Editorial: A day to honor, remember, thankNinety years ago today - Nov. 11, 1919 - Armistice Day (so named and dated to commemorate the signing of the armistice that ended World War I) was observed for the first time in the United States.
By: The Daily Globe, Worthington Daily Globe
Ninety years ago today - Nov. 11, 1919 - Armistice Day (so named and dated to commemorate the signing of the armistice that ended World War I) was observed for the first time in the United States. President Woodrow Wilson first proclaimed the observance, but it wasn’t until 1938 that Nov. 11 was declared a legal holiday and “a day to be dedicated to the cause of world peace and to be thereafter celebrated and known as ‘Armistice Day’.”
Fifteen years later (and eight years after the end of the second world war), an Emporia, Kan., shoe store owner named Al King came up with the concept of expanding the Armistice Day holiday to celebrate all veterans, not only those who served in World War I. President Dwight Eisenhower signed a bill into law the following year, and on Nov. 11, 1954, Veterans Day was first observed as it is to this day.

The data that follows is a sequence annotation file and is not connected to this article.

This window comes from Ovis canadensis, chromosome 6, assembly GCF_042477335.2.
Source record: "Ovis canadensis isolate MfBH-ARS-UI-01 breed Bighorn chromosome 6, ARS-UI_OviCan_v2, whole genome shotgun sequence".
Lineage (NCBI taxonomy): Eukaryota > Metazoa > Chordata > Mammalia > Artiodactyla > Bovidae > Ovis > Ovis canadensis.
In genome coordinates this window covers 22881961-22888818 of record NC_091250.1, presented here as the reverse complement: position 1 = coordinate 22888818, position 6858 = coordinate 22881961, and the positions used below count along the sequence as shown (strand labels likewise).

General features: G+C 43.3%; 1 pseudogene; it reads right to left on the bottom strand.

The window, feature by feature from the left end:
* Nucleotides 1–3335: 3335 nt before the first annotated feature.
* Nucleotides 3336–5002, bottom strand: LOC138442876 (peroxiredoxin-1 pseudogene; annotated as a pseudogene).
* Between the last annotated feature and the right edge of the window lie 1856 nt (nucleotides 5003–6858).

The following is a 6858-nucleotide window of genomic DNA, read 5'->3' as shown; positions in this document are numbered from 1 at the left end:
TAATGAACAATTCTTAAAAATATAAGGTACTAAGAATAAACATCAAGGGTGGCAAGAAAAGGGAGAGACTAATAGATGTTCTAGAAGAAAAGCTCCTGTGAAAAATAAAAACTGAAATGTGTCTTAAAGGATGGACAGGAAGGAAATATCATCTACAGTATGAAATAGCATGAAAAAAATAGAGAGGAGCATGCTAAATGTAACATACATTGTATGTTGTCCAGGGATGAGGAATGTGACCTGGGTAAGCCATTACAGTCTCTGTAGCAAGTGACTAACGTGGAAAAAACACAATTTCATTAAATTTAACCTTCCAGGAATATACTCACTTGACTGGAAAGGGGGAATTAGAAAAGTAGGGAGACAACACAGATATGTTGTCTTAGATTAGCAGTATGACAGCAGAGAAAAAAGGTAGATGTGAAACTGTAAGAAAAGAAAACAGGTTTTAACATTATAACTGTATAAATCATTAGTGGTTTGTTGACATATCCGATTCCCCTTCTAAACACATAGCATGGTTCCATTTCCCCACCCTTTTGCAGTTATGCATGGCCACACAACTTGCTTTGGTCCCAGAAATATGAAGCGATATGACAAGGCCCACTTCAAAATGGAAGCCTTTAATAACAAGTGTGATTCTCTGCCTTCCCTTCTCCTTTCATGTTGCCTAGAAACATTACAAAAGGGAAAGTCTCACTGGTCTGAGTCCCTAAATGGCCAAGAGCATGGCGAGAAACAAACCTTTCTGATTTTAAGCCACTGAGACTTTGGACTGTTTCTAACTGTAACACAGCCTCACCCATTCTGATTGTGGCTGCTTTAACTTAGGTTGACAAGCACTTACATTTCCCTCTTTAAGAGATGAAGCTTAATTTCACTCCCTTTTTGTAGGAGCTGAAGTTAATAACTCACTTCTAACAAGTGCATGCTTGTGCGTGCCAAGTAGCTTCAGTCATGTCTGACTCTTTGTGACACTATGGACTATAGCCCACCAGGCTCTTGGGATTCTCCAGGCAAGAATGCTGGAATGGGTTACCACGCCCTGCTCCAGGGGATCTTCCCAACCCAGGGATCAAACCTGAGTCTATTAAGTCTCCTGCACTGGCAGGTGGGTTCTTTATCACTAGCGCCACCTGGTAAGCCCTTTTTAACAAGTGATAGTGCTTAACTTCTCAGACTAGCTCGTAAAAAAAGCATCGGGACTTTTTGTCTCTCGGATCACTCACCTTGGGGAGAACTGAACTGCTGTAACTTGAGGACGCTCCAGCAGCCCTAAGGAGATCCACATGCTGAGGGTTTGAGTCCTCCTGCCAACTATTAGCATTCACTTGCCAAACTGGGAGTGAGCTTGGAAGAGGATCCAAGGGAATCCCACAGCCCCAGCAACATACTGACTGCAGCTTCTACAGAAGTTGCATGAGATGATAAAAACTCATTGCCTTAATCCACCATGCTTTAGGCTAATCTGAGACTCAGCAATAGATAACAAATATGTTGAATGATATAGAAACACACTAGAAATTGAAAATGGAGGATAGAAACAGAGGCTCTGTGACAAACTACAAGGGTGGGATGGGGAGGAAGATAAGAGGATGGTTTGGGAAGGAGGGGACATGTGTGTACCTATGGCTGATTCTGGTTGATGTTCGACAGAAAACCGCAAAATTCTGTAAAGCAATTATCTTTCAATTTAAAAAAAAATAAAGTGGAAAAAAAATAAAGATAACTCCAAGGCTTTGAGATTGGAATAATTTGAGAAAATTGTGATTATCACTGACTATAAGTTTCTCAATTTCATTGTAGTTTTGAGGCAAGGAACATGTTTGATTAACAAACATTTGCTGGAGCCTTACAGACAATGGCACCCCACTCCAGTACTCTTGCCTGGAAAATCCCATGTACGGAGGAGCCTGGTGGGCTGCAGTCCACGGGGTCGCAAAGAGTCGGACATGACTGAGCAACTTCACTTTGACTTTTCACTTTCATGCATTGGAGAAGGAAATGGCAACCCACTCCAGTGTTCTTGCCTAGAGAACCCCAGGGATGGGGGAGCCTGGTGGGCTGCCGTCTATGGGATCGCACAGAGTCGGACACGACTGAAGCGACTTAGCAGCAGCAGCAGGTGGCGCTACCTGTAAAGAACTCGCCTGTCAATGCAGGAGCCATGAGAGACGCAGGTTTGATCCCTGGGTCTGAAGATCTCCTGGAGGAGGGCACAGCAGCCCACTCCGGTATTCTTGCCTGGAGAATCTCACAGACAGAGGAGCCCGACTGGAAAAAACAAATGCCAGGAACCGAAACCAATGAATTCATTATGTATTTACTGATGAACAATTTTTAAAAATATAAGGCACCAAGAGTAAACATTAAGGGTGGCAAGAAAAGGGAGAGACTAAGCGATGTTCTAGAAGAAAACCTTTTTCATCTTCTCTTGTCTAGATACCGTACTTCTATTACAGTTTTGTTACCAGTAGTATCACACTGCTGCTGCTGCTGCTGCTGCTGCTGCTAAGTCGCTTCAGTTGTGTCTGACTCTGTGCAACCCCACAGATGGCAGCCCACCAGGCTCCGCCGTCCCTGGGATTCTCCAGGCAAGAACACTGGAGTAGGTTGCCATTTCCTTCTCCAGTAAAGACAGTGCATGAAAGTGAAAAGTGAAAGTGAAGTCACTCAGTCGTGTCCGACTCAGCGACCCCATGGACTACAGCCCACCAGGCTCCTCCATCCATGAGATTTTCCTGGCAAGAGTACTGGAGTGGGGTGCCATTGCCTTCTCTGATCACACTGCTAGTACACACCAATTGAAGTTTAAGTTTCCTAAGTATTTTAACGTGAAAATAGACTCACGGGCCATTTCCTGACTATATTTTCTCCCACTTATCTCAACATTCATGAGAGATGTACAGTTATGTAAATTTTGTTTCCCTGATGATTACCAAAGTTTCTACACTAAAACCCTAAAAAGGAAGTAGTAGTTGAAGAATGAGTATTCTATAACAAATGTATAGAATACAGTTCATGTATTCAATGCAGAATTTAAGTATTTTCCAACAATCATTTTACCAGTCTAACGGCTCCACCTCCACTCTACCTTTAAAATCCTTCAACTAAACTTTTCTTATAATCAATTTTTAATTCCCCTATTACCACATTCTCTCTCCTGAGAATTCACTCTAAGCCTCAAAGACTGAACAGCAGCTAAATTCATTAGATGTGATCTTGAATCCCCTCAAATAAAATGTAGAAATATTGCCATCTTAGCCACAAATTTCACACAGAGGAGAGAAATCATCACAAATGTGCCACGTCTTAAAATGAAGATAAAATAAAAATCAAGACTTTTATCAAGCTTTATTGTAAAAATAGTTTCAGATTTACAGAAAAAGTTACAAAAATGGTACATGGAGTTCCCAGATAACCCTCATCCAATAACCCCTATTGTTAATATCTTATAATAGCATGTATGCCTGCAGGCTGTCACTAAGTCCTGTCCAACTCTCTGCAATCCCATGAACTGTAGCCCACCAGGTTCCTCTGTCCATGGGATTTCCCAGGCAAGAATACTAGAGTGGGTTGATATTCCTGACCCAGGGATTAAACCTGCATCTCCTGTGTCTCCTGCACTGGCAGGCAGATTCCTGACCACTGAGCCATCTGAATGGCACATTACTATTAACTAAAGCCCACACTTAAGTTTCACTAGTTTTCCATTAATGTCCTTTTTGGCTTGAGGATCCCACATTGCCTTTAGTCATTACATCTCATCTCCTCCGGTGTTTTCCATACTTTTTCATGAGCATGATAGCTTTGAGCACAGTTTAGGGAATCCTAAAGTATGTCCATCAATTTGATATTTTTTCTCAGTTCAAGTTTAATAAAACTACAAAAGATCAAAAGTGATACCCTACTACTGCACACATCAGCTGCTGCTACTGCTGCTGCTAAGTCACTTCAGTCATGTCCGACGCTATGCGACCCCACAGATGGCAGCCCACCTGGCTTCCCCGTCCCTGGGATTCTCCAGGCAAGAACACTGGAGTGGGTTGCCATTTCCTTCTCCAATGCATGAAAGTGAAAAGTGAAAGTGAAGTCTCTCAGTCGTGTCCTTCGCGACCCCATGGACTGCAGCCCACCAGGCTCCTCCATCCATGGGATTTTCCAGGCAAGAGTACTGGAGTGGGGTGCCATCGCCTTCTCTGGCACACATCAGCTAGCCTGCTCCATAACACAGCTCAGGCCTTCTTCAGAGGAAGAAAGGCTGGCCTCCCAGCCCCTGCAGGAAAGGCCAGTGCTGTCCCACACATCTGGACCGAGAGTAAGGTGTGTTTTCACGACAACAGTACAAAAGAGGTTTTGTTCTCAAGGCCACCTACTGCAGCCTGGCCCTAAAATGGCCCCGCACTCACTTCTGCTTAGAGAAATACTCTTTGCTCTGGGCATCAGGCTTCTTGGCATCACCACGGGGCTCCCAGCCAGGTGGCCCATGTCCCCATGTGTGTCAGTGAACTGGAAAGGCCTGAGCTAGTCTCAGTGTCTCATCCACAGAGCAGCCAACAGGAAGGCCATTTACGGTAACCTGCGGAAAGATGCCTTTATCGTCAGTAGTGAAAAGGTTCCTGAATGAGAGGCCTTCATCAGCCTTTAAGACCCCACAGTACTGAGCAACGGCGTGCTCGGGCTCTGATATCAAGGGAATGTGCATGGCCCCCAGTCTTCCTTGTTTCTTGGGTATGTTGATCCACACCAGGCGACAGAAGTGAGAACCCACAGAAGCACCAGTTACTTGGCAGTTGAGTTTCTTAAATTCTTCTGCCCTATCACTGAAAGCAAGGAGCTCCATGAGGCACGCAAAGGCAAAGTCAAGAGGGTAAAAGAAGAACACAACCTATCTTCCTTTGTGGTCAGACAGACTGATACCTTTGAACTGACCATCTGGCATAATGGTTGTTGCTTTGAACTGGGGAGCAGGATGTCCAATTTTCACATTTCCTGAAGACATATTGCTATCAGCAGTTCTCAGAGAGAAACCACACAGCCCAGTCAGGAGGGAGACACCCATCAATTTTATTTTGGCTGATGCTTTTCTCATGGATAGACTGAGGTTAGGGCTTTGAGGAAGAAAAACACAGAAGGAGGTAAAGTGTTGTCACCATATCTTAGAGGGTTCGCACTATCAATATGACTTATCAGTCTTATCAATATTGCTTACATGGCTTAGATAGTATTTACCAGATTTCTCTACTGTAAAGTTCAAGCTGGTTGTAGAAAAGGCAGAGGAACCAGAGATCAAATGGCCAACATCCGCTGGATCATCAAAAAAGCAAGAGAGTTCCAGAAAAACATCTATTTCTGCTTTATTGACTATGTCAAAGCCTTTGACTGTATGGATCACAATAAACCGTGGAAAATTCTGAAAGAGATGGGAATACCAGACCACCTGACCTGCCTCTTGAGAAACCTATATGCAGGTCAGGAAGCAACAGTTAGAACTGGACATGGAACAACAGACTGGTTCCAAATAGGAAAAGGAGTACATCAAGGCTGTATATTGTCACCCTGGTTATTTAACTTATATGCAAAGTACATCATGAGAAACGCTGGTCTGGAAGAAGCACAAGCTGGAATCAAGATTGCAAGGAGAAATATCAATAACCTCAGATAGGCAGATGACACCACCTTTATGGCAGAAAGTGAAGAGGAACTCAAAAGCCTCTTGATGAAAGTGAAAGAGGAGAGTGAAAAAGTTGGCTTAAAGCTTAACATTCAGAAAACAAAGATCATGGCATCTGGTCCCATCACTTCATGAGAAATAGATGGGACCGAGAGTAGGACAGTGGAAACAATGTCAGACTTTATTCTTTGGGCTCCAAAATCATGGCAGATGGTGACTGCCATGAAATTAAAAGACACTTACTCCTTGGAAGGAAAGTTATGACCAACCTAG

Since the renaming of the holiday, U.S. soldiers have served their country in numerous other wars. From Korea to Vietnam, and from Iraq to Afghanistan, brave men and women have put their nation above everything else, and it seems the least the rest of us can do is take one day out of the year to make sure we remember and honor them. One way to do so: Simply attend one of the various Veterans Day programs in our region today and tell at least one veteran “thanks.”
And, here’s another idea: After attending an event honoring veterans, pay a visit to the closest veterans’ memorial and spend a short time reflecting. The list of names displayed at Freeedom Veterans’ Memorial Park in Worthington, for example, make an impact in quantity alone. Each of those names, after all, did their part to maintain the many freedoms we as Americans continue to hold dear today.